Kabbalistic undertones are offset by Christian undertones, nowhere more obviously than in The Star: The Star Herself is doing what Stars everywhere do: playing naked in the pool with most of her Personal Bits covered with improbable hair, but in the background are three richly robed men on dromedaries, and above them, the eight-pointed Star in the sky has a little baby boy at its centre. Jeez, Luigi, ram it home that you're a Christian, why don't you! [note for Solandia: feel free to delete that last sentence if you feel it's too strong.] The pip cards are unillustrated in any Rider-Waite sense of the term this deck, but they are lavishly "decorated" or thinly illustrated anyway, and I find them quite acceptable to scry in. Some of them are perfect, for example, the Ten Pentacles has little castles growing out of each of the Pentacles indicating wealthy housing. Some of them are rather surprising if not imperfect for traditional meanings: the Two Cups, usually in my mind a card of anticipation and pleasure, is liberally decorated with running tears, and the Four Swords, which I associate with healing by taking oneself out of the situation, have much more a Three Swords energy, in my opinion, because the four swords all pierce a bird in the centre of the card. I suppose it is up to the reader to decide whether they are going to go traditional and teach the deck those meanings, or whether they will follow the imagery of the deck and see pain in Four Swords and grief in Two Cups.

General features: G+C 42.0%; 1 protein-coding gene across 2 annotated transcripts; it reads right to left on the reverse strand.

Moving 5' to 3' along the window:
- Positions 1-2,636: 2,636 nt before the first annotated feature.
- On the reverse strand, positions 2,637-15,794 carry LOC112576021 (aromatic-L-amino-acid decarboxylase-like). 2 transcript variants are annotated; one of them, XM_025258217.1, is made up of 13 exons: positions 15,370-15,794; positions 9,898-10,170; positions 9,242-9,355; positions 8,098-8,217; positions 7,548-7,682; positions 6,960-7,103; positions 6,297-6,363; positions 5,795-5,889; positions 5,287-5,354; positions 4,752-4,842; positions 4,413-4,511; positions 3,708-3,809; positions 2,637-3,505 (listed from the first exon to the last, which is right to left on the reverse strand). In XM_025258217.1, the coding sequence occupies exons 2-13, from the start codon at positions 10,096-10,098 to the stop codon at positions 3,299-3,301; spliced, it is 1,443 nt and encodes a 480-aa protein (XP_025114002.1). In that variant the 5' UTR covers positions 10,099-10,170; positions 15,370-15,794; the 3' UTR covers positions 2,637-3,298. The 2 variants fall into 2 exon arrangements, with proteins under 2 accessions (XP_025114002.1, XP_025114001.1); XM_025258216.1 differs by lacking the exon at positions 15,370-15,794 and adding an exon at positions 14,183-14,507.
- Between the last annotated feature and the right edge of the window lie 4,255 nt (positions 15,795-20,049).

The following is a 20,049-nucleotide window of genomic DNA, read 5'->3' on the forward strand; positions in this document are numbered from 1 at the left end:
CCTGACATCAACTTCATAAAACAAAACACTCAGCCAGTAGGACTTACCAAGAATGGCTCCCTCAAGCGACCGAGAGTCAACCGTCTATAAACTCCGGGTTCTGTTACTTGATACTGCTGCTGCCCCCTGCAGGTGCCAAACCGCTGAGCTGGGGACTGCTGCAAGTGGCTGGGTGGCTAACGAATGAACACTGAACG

Some images are more like stained glass than others. In fact, I detect a slight movement away from stained glass the further into the deck you get: the Fool could easily be leadlighted together just as is (and the jagged straight lines of the Tower lend themselves to it spectacularly as well) but later in the Major Arcana and in much of the Minor Arcana the shapes and areas of colour become more fluid and less like glasswork while still keeping the language of glowing light-infused colour. Talking about hte Tower: it's worth describing: a thin, Gothic-like cathedral is being struck by a yellow lightning bolt held by a red hand (God in a rage?) There are no human figures at all, but there are two human-shaped statues being toppled by the blast. the Cathedral has plenty of Celtic knotwork but no crosses anywhere. In the background, there is some semi-abstract building that looks much less wealthy being smitten as collaterial damage: it had a chimney and a crazy angle to it, and reminds me of nothing so much as the interesting animated skyline in a cartoon series called "Angry Penguins" which I used to watch when I had a toddler in the house. Even the very sky itself is shattering like broken glass with the impact of the explosion, but the Pillars of Severity and Mercy stand tall, calm, serene, untouched in their purity.